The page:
When you are conducting a prescreen background investigation, it is of utmost importance to obtain a criminal history. These searches typically fall in two main categories: arrest records and court records. The use of each category has its strengths and weaknesses, so it's important for you to evaluate what you are trying to achieve to determine which is best for your application.
Arrest records usually are housed at the state level in a databank maintained by the governing judicial body within each state. Many of these systems are fingerprint driven, meaning when an individual is arrested and fingerprinted those fingerprints are submitted to the state databank for tracking purposes. The records that subsequently are pulled indicate an individual's arrest record based on those fingerprint submissions.
If an illegible fingerprint card is submitted, the state will return it to be redone. By then, the subject already may have been released from custody and is not available to be re-fingerprinted. Subsequently, there will not be a record of this arrest in the system.
The primary disadvantage to most arrest record systems is they do not contain disposition information on the charges. This means you will not know if the person was convicted of the crime for which he was arrested. However, using arrest records also can be an advantage. The arrest record in itself may show a pattern that could pose a potential concern, depending on the position for which your applicant is applying. This pattern could be critically important, regardless of whether a conviction was entered, depending on the position you're trying to fill.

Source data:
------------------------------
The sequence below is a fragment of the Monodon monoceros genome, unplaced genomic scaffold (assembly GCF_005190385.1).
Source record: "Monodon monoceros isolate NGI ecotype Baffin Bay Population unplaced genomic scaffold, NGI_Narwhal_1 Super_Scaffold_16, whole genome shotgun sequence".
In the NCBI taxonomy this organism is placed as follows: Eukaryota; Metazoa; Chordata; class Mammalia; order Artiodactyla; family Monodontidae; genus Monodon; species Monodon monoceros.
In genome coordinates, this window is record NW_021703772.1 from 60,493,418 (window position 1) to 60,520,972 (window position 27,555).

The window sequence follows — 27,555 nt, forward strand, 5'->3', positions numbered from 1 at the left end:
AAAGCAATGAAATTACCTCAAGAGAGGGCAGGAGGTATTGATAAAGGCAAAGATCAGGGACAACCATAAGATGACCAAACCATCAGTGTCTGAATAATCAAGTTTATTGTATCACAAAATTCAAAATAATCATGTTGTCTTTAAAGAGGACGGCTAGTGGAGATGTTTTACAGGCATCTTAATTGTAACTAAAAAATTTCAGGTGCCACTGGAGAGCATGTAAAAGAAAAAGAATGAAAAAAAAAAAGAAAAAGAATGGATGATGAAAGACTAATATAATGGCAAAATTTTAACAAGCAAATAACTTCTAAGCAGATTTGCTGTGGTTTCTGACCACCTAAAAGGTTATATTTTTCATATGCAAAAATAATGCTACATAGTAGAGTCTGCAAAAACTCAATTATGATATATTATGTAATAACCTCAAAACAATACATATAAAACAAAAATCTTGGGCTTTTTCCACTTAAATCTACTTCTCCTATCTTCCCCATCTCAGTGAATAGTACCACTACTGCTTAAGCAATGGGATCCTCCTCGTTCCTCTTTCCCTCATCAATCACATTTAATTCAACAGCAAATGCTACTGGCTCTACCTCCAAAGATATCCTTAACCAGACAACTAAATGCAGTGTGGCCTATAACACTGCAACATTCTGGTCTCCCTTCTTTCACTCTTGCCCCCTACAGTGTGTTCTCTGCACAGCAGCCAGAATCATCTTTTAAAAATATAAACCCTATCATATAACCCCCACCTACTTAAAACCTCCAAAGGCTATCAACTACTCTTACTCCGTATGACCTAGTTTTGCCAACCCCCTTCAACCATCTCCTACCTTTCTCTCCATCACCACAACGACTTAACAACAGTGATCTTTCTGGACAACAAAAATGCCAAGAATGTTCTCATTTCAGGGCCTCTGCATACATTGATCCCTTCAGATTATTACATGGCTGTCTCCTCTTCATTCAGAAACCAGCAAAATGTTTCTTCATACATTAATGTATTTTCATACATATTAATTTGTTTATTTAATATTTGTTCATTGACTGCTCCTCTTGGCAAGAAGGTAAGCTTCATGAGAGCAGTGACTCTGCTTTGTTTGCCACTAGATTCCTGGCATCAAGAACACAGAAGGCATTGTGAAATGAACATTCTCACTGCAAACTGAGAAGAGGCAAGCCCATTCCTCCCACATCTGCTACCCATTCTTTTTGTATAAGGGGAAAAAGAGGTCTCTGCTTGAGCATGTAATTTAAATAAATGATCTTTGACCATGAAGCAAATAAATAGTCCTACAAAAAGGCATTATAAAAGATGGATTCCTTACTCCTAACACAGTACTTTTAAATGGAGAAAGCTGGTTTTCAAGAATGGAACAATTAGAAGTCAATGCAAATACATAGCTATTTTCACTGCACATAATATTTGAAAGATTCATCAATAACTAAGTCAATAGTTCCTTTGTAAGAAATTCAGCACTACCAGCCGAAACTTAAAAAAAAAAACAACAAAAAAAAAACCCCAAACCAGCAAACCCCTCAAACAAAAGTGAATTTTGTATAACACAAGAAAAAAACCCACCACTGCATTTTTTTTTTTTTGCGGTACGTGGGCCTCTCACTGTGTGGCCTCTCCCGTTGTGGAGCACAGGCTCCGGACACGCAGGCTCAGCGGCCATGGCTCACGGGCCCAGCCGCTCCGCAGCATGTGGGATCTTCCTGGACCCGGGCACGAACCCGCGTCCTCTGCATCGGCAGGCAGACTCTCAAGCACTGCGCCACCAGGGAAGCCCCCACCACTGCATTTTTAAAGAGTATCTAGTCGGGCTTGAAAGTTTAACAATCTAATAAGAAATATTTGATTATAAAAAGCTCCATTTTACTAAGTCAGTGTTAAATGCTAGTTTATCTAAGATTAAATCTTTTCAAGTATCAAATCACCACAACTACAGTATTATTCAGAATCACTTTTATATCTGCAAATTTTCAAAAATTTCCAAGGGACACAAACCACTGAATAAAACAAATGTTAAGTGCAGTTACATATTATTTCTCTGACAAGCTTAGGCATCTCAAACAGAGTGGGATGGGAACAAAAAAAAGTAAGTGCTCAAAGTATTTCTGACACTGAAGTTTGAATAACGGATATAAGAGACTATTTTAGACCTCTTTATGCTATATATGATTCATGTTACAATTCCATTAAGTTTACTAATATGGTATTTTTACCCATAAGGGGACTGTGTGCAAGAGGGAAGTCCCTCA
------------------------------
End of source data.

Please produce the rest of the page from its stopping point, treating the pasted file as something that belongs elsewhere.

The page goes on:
Finally, statewide records are not available in all states, and some states have lengthy turnaround times that may cause their use to be ineffective for your purposes. Therefore, it is imperative that you determine if arrest records will best suit your needs. All criminal searches are on a per-name, per-jurisdiction-searched basis.
Important Note: The validity of statewide systems also can be dependent upon their ability to get data from individual county jurisdictions. If a county does not update its data to the statewide system on a regular basis, or at all for that matter, the statewide system may have holes in its coverage area. Therefore, statewide records should be used only as a cursory review of an applicant's record. TruDiligence does not recommend the use of statewide records as a means of promoting due diligence in hiring practices or maintaining compliance with the Fair Credit Reporting Act. County-level courthouse records are recommended for this purpose.
Statewide records are not available in all states, because some states restrict access to their statewide databases to law enforcement personnel only. The states currently available are listed with their respective prices and are priced on a per-name basis. The turnaround times quoted are averages and may vary depending on state backlog; therefore, they cannot be guaranteed.
Time Saving Tip: Our system provides time saving functionality which can automatically assign this search type based on known address history for a specified period.